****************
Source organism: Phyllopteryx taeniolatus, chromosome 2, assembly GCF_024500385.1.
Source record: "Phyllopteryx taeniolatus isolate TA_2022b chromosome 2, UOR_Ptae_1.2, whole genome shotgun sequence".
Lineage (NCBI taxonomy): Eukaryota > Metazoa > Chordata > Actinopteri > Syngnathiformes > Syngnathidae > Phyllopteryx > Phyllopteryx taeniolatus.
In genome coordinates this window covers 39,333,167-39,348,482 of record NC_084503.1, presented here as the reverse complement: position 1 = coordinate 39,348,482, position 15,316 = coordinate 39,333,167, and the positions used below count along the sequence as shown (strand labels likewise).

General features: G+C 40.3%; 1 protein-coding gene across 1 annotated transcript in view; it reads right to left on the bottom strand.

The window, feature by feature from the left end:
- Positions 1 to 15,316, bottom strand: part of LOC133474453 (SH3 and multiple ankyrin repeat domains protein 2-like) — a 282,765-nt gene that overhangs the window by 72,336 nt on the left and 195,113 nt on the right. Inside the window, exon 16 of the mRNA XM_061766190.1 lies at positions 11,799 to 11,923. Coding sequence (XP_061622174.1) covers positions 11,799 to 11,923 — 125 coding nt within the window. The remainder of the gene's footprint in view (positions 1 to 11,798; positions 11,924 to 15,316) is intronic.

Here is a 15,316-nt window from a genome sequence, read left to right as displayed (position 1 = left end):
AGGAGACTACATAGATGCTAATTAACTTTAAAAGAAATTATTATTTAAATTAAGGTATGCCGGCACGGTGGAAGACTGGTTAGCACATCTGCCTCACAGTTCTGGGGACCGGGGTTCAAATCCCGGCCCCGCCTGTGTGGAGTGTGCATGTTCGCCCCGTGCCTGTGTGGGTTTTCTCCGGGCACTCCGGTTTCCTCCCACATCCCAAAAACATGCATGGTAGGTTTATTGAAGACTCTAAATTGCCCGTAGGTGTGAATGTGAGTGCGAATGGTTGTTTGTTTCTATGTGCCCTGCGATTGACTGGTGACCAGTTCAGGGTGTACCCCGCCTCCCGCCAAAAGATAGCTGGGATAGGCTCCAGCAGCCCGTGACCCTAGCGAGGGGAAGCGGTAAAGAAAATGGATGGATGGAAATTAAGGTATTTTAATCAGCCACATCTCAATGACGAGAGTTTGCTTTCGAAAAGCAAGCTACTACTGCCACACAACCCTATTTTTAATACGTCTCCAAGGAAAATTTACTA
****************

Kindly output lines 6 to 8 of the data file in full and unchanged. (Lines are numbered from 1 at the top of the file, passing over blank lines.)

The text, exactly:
The window, feature by feature from the left end:
- Positions 1 to 15,316, bottom strand: part of LOC133474453 (SH3 and multiple ankyrin repeat domains protein 2-like) — a 282,765-nt gene that overhangs the window by 72,336 nt on the left and 195,113 nt on the right. Inside the window, exon 16 of the mRNA XM_061766190.1 lies at positions 11,799 to 11,923. Coding sequence (XP_061622174.1) covers positions 11,799 to 11,923 — 125 coding nt within the window. The remainder of the gene's footprint in view (positions 1 to 11,798; positions 11,924 to 15,316) is intronic.

Here is a 15,316-nt window from a genome sequence, read left to right as displayed (position 1 = left end):